Updated on 19 October, 2021
A common question about Chlorine Test Strips is whether they are as effective as drinking pure water. And if so, why would anyone pay for a test strip when they could just buy pure water from the store? The answer lies in understanding how Chlorine works and whether or not it is a good thing. Most of the chlorine that is in our water comes from chemical companies. However, there is a very tiny amount of Chlorine that is safe and we need to find out how much of it is present.
When I started testing water for my client's home health department, the health department sent me two different strips. One was for drinking and the other for testing the shower head. We all know that showering with Chlorine can cause immediate problems, including dry, brittle hair and skin and even cancer. So this was my test strips.
The results were similar. Both tests showed low levels of Chlorine in both faucets. However, the drinking test showed a significant increase in both the total chlorine and the pH. This was very alarming to me. I immediately reported this information to the client and she was extremely happy that she found out about the high free chlorine levels in her tap.
The health department sent me two additional Chlorine Test Strips to continue to monitor the situation. The third strip measured at almost four times higher than the first strip. So clearly, there was something wrong. Well, it turns out that there was definitely something wrong. Chlorine is a very strong oxidant and it quickly reacts with organic compounds such as vitamins to form HCL, which is linked to a number of health problems.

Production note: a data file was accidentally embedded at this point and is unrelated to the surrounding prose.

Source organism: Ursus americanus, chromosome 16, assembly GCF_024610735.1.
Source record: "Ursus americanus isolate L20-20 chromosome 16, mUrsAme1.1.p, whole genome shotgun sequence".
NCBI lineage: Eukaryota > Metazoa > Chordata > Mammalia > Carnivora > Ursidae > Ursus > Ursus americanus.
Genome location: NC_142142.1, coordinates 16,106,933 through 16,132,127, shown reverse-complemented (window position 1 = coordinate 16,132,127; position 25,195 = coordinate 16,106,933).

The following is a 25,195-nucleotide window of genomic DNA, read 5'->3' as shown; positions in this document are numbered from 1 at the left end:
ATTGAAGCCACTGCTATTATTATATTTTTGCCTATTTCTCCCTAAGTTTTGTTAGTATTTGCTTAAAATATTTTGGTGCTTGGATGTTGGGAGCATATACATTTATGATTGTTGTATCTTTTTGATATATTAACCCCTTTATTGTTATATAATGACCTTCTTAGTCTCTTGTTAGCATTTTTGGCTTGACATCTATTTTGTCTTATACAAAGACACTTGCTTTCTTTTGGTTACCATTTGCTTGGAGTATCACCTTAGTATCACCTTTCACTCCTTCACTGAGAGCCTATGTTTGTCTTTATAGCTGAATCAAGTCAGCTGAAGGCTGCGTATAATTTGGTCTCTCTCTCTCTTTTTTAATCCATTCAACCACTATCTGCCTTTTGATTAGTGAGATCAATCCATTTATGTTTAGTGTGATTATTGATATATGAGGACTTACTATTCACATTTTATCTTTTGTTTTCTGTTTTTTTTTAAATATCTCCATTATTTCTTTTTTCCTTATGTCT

Chlorine Test Strips don't list the percentage of Chlorine in the tap water so you have to do it yourself. However, you should know that the recommended range for Chlorine in the average home is 0.4 mg/L, which is the same as the legal maximums set by the Environmental Protection Agency. The law requires that there be no more than 0.3mg/L in your drinking water, so if there are any measurements on the Chlorine Test Strips at all they are not an indication of safe water. If you are concerned about the total alkalinity, you can always call your local water authority and ask them for their recommendations on average alkalinity levels in your area.
I purchased a variety of Chlorine Test Strips including a multi-purpose vial, which is used to test for total alkalinity, color charts, THMs, VOCs, chlorine level, pH, etc. They came with a colored glass vial and a small plastic bag to put the vial in. I followed the instructions carefully to ensure that I attached the appropriate plastic bag and then let the vial soak overnight.
I then tested the morning samples for the following morning's values. The entire vial was white and the inside was clear of dust. The instructions said to read off only the color charts and nothing else, and I thought that sounded pretty smart. So, I quickly dumped out the paper strip that indicated the pH, total alkalinity and total color. There were three values that showed the amount of chlorine in the water; therefore, I decided to use those.
You might be surprised to learn that my multi-purpose vials and color charts were not among the products that sold at the store. I checked online and found that they were sold in an online health and fitness supply store. I was able to find replacement chloramine test strips and replacement dyes that were easy to read.